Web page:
After analysing the current market, one of Australia’s big four banks has found two interesting trends that, together, actively track market machinations, seeing how it moves before it actually has moved.
Analysis by the Commonwealth Bank of Australia (CBA) has pointed to the conclusion that the housing market is set to continue its current decline in the near future.
“The evidence suggests that dwelling prices will continue to deflate in the very near term,” said Gareth Aird, senior economist at CBA.
“There will be significant variations between capital cities and indeed suburbs within the same cities, but the broader trend should be one of continuing mild price declines.”
Of this evidence, the two trends of auction clearance rates and foreign residential demand have apparently managed to reflect how the property market will move after a delay.
Auction clearance rates
The analysis claimed a “sound relationship” between auction clearance rates and yearly changes in property prices, with clearance rates leading prices by an average of two months, but it mentioned that it is more indicative of a method of tracking Sydney and Melbourne prices.
“Auctions are more popular in Sydney and Melbourne as a means of selling a property. As such, the link between auction clearance rates and property prices is very much a Sydney and Melbourne story,” the research stated.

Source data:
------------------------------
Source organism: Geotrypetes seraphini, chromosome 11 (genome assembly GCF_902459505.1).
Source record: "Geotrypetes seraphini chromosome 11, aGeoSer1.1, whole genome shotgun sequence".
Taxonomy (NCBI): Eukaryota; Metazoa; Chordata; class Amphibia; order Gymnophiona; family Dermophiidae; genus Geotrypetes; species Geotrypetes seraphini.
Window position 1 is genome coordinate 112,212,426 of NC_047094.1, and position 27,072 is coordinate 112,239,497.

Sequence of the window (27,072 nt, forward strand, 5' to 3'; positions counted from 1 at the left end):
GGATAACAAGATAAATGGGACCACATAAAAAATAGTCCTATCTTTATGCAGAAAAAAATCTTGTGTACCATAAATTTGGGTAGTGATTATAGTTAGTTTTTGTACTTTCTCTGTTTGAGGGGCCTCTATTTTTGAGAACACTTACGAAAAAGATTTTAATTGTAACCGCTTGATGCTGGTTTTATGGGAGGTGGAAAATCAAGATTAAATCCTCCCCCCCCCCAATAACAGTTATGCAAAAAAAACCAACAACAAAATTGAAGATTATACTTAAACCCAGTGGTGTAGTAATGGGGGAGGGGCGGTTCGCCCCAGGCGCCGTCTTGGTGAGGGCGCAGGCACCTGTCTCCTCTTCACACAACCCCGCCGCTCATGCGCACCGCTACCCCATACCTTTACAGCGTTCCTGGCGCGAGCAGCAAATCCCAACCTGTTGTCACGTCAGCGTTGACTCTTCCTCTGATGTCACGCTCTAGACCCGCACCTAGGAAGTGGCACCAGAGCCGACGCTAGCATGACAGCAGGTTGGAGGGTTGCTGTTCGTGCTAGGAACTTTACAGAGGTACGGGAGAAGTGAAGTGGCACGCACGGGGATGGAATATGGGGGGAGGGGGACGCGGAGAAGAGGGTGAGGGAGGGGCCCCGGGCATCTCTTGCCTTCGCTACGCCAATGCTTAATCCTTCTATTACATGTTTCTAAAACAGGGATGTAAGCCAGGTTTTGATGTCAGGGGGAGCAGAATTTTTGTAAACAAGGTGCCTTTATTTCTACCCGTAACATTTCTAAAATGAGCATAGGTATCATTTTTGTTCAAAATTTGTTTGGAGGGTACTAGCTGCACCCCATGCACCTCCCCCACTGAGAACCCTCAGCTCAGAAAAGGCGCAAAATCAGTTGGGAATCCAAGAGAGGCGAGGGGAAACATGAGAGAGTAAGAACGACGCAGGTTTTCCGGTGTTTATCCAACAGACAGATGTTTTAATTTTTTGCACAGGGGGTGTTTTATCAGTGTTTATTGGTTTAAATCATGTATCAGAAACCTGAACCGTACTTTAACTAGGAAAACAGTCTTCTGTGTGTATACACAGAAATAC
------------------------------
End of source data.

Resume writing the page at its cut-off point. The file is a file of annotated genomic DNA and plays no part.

“The latest auction clearance rates imply that dwelling prices in Sydney and Melbourne will weaken further over the very near term.”
Clearance rates across the country have declined to 40 to 45 per cent, which the analysis noted was indicative of a softening market.
Foreign residential demand
Like auction clearance rates, the analysis claimed that foreign residential demand can also be used to determine property rises and falls, with foreign residential demand leading prices by an average of about four months, but noting that the lead had shrunk recently.
“From early 2012, demand for Australian property, particularly in Sydney and Melbourne, was augmented by foreign buyers. But over the past two years, foreign investment in Australian property has waned,” the analysis stated.
“This is primarily due to a lift in state government stamp duties levied to foreign investors as well as tighter capital controls out of China.”